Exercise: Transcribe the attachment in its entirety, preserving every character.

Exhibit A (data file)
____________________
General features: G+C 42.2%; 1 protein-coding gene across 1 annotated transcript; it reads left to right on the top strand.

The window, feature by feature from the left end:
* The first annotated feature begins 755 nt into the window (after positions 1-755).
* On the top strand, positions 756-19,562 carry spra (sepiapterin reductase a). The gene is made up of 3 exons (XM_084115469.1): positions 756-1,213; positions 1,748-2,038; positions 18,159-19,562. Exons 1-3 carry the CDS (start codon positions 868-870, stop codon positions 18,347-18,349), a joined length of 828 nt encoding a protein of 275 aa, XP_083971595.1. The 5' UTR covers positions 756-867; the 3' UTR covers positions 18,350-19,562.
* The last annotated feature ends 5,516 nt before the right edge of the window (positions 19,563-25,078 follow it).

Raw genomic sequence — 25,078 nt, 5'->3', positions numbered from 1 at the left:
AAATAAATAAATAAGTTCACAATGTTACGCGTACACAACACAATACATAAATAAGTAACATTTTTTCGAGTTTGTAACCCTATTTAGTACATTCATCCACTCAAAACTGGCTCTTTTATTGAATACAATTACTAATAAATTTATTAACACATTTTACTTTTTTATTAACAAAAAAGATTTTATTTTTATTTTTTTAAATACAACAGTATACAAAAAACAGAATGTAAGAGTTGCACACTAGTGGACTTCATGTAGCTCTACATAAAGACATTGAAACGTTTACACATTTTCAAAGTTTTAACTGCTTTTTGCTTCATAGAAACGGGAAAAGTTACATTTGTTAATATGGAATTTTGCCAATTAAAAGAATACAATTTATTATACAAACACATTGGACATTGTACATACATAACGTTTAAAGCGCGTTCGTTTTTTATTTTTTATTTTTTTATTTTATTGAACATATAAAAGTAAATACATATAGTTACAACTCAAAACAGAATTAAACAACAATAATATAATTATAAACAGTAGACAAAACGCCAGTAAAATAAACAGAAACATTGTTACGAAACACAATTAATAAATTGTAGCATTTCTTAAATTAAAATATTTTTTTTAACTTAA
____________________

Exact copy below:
General features: G+C 42.2%; 1 protein-coding gene across 1 annotated transcript; it reads left to right on the top strand.

The window, feature by feature from the left end:
* The first annotated feature begins 755 nt into the window (after positions 1-755).
* On the top strand, positions 756-19,562 carry spra (sepiapterin reductase a). The gene is made up of 3 exons (XM_084115469.1): positions 756-1,213; positions 1,748-2,038; positions 18,159-19,562. Exons 1-3 carry the CDS (start codon positions 868-870, stop codon positions 18,347-18,349), a joined length of 828 nt encoding a protein of 275 aa, XP_083971595.1. The 5' UTR covers positions 756-867; the 3' UTR covers positions 18,350-19,562.
* The last annotated feature ends 5,516 nt before the right edge of the window (positions 19,563-25,078 follow it).

Raw genomic sequence — 25,078 nt, 5'->3', positions numbered from 1 at the left:
AAATAAATAAATAAGTTCACAATGTTACGCGTACACAACACAATACATAAATAAGTAACATTTTTTCGAGTTTGTAACCCTATTTAGTACATTCATCCACTCAAAACTGGCTCTTTTATTGAATACAATTACTAATAAATTTATTAACACATTTTACTTTTTTATTAACAAAAAAGATTTTATTTTTATTTTTTTAAATACAACAGTATACAAAAAACAGAATGTAAGAGTTGCACACTAGTGGACTTCATGTAGCTCTACATAAAGACATTGAAACGTTTACACATTTTCAAAGTTTTAACTGCTTTTTGCTTCATAGAAACGGGAAAAGTTACATTTGTTAATATGGAATTTTGCCAATTAAAAGAATACAATTTATTATACAAACACATTGGACATTGTACATACATAACGTTTAAAGCGCGTTCGTTTTTTATTTTTTATTTTTTTATTTTATTGAACATATAAAAGTAAATACATATAGTTACAACTCAAAACAGAATTAAACAACAATAATATAATTATAAACAGTAGACAAAACGCCAGTAAAATAAACAGAAACATTGTTACGAAACACAATTAATAAATTGTAGCATTTCTTAAATTAAAATATTTTTTTTAACTTAA